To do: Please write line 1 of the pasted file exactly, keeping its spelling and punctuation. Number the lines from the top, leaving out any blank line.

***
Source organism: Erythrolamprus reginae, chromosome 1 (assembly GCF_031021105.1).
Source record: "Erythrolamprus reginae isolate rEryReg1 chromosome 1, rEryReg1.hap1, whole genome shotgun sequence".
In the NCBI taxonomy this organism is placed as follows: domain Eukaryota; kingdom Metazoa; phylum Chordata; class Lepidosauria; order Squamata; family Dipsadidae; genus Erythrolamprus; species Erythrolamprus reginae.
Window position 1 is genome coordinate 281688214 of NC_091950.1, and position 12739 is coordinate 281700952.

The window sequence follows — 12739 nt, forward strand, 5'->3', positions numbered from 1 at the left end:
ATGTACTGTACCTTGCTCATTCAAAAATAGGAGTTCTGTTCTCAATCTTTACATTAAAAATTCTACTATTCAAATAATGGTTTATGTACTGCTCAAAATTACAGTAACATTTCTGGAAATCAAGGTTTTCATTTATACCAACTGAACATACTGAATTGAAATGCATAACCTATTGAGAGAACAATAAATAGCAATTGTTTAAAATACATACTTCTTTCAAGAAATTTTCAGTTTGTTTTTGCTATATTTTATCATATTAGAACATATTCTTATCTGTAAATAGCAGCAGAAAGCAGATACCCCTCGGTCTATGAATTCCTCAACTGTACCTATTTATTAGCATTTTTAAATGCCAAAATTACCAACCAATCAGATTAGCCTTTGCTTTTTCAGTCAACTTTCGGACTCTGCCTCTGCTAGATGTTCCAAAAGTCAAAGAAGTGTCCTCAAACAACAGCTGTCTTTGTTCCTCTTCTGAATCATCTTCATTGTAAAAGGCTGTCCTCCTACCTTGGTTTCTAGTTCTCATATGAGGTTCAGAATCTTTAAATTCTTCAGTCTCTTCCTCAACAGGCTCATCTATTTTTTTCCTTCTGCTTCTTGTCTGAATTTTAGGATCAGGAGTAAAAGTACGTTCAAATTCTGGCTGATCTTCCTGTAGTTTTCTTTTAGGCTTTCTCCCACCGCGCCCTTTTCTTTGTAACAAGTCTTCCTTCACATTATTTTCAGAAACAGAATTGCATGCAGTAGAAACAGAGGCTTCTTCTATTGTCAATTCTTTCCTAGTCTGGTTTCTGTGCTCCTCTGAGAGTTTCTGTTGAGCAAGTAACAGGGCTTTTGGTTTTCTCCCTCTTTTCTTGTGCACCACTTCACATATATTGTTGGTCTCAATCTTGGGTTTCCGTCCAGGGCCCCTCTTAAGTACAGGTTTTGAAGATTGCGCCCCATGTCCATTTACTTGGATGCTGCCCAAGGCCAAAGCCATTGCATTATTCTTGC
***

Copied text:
Source organism: Erythrolamprus reginae, chromosome 1 (assembly GCF_031021105.1).